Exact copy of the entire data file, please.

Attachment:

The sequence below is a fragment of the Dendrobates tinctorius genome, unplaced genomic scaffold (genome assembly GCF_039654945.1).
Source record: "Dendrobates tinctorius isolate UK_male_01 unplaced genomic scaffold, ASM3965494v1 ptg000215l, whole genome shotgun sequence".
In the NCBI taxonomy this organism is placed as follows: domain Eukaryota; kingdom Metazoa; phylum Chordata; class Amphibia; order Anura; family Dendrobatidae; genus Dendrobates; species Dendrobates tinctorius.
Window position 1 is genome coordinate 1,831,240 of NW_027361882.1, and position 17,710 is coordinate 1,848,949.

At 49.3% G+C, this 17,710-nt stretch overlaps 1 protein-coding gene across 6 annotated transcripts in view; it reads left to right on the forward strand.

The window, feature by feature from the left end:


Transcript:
The sequence below is a fragment of the Dendrobates tinctorius genome, unplaced genomic scaffold (genome assembly GCF_039654945.1).
Source record: "Dendrobates tinctorius isolate UK_male_01 unplaced genomic scaffold, ASM3965494v1 ptg000215l, whole genome shotgun sequence".
In the NCBI taxonomy this organism is placed as follows: domain Eukaryota; kingdom Metazoa; phylum Chordata; class Amphibia; order Anura; family Dendrobatidae; genus Dendrobates; species Dendrobates tinctorius.
Window position 1 is genome coordinate 1,831,240 of NW_027361882.1, and position 17,710 is coordinate 1,848,949.

At 49.3% G+C, this 17,710-nt stretch overlaps 1 protein-coding gene across 6 annotated transcripts in view; it reads left to right on the forward strand.

The window, feature by feature from the left end: